Time flies when you’re quantifying risk, Labor Day is in sight, and we’re wrapping up our summer group read of the FAIR book, Measuring and Managing Information Risk
We're on Chapter 10 (Common Mistakes) and Chapter 11 (Controls), Book Clubbers, and this week we will dive into some tricks of the FAIR™ trade
All summer, we are reading together Measuring and Managing Information Risk, the classic book on quantitative risk analysis with the FAIR™ model. This week, we cover Chapter 8 (Risk Analysis Examples) and Chapter 9 (Thinking about Risk Scenarios Using FAIR).
This week, it’s Chapter 6 (Analysis Process) and 7 (Understanding Results) in Measuring and Managing Information Risk, the FAIR book, and now we’re getting hands-on with a working knowledge of quantitative cyber risk analysis.
All summer, we are reading and discussing the FAIR™ book, Measuring and Managing Information Risk by Jack Freund and Jack Jones, the authoritative text on quantitative cyber risk analysis and risk management, with a new discussion guide every two weeks to help FAIR summer book clubs spark conversation.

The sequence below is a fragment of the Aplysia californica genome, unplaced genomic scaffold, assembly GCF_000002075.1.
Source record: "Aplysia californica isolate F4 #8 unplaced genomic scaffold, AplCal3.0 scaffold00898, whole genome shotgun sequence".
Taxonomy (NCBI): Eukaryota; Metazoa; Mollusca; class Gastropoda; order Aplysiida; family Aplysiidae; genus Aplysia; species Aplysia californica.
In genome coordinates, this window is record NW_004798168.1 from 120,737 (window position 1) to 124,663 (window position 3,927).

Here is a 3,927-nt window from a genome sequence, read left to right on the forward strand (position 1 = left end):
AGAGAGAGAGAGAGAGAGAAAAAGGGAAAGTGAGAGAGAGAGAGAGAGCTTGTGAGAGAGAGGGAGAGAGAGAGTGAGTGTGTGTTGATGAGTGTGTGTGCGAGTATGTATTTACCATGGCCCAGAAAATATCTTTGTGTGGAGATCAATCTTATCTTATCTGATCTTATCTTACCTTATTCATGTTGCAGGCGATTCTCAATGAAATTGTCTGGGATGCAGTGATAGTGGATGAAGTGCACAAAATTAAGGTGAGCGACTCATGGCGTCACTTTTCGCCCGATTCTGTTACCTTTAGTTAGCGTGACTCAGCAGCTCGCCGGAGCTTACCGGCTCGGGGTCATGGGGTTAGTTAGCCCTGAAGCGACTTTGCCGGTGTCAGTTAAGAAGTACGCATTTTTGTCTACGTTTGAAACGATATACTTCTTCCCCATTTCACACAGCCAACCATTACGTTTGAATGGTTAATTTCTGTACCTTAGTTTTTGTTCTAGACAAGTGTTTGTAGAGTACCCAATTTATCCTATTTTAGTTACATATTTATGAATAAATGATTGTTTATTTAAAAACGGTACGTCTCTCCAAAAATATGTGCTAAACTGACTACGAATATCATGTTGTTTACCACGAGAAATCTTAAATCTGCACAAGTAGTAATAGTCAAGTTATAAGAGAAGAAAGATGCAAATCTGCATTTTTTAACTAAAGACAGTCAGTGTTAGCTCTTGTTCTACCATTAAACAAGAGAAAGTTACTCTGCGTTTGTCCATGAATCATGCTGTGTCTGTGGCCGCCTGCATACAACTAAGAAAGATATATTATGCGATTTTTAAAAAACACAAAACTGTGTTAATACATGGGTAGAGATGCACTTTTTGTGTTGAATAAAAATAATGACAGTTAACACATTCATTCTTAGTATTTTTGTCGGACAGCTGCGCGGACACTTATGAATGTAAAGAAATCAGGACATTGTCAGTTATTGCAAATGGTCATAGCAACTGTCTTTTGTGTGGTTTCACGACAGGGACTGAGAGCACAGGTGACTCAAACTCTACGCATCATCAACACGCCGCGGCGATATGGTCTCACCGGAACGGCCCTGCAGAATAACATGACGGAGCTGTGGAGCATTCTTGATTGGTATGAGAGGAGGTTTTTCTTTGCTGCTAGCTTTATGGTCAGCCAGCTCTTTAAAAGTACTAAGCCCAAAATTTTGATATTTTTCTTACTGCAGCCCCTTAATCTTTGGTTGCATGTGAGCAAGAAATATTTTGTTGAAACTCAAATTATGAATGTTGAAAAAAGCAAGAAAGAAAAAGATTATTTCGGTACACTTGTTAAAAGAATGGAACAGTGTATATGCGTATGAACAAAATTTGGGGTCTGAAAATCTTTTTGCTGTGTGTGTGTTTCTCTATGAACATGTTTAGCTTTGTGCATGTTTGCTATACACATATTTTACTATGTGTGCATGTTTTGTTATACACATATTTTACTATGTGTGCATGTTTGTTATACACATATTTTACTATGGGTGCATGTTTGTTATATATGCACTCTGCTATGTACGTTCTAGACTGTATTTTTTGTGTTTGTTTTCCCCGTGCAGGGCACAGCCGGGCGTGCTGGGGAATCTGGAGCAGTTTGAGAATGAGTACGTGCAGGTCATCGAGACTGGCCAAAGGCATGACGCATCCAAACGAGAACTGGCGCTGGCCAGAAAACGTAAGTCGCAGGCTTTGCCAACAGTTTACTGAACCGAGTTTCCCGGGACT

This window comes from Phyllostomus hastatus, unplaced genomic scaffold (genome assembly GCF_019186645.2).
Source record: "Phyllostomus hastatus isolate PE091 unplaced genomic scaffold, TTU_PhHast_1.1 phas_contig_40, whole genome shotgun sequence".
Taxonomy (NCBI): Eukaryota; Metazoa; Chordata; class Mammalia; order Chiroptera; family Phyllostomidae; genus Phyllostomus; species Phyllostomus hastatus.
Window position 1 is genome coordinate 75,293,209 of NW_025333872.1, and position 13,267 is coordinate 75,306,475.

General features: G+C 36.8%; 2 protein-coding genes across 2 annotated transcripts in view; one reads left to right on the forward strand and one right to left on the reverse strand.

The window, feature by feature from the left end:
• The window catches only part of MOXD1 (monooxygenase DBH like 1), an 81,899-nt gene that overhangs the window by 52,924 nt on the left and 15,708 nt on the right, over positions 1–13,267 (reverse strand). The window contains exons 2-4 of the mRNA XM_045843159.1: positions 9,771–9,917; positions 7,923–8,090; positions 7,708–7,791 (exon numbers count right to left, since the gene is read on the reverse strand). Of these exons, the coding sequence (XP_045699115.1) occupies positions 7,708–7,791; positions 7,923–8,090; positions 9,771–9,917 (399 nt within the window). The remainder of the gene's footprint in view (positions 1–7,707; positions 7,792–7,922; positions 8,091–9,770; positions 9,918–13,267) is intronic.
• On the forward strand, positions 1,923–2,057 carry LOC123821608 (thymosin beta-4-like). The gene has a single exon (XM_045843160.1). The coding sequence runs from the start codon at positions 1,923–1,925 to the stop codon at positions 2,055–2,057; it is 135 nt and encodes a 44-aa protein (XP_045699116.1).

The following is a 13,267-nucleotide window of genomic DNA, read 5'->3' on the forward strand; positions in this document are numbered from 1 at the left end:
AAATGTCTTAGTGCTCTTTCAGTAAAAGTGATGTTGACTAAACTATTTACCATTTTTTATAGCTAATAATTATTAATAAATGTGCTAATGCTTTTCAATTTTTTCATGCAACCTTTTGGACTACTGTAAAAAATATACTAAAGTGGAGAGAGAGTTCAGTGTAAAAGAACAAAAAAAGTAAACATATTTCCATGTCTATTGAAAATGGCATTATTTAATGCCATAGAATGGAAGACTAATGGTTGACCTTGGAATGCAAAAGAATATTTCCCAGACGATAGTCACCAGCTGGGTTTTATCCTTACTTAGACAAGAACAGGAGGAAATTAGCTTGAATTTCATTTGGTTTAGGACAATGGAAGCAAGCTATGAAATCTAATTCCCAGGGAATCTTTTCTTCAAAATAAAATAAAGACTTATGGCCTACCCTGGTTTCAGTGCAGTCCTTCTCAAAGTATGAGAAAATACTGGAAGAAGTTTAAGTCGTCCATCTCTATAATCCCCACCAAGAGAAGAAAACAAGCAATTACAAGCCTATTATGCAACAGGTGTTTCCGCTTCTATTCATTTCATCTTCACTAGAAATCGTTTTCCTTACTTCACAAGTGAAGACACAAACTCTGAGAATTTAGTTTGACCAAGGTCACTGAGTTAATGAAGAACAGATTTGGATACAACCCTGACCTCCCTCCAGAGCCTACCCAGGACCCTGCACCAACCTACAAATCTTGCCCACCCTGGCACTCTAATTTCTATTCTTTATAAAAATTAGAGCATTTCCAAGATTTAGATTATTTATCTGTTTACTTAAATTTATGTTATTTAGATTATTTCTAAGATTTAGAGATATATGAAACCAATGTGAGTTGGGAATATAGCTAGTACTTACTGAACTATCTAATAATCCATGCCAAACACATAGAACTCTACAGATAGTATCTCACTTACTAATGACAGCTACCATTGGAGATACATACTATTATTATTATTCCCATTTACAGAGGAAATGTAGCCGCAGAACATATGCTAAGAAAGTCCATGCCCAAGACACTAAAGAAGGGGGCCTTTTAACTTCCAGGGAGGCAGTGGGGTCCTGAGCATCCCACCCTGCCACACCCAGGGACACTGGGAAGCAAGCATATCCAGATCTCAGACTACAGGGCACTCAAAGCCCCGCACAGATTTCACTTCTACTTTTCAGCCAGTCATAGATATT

Get your highlighters ready – find a stack of Post-it notes – the FAIR Institute is putting on a summer book club to read and discuss the FAIR™ book, Measuring and Managing Information Risk
With the ongoing big move to cloud storage to support working from home, it seems inevitable that we’re going to see more data breaches on Amazon S3 “buckets”, an evergreen cybersecurity problem. It happened again a week ago
In basic terms, a company’s “risk appetite” is the level of risk the organization sees as acceptable. Not surprisingly, some use the phrase “risk tolerance” interchangeably with “risk appetite” (there is an important difference: "tolerance" is how far off "appetite" the organization will go).
I’ve heard it many times – “Why can’t we just do this analysis over the whole IT environment? Why do we need to pick a specific asset or population or assets?”
As a former auditor, I understand the value a control has for an organization, a process or an application. But, I’ll be honest I used to think a control was one dimensional. It didn’t really matter what the control protected, if the control wasn’t functioning properly or configured exactly to a ‘T’, it was failing.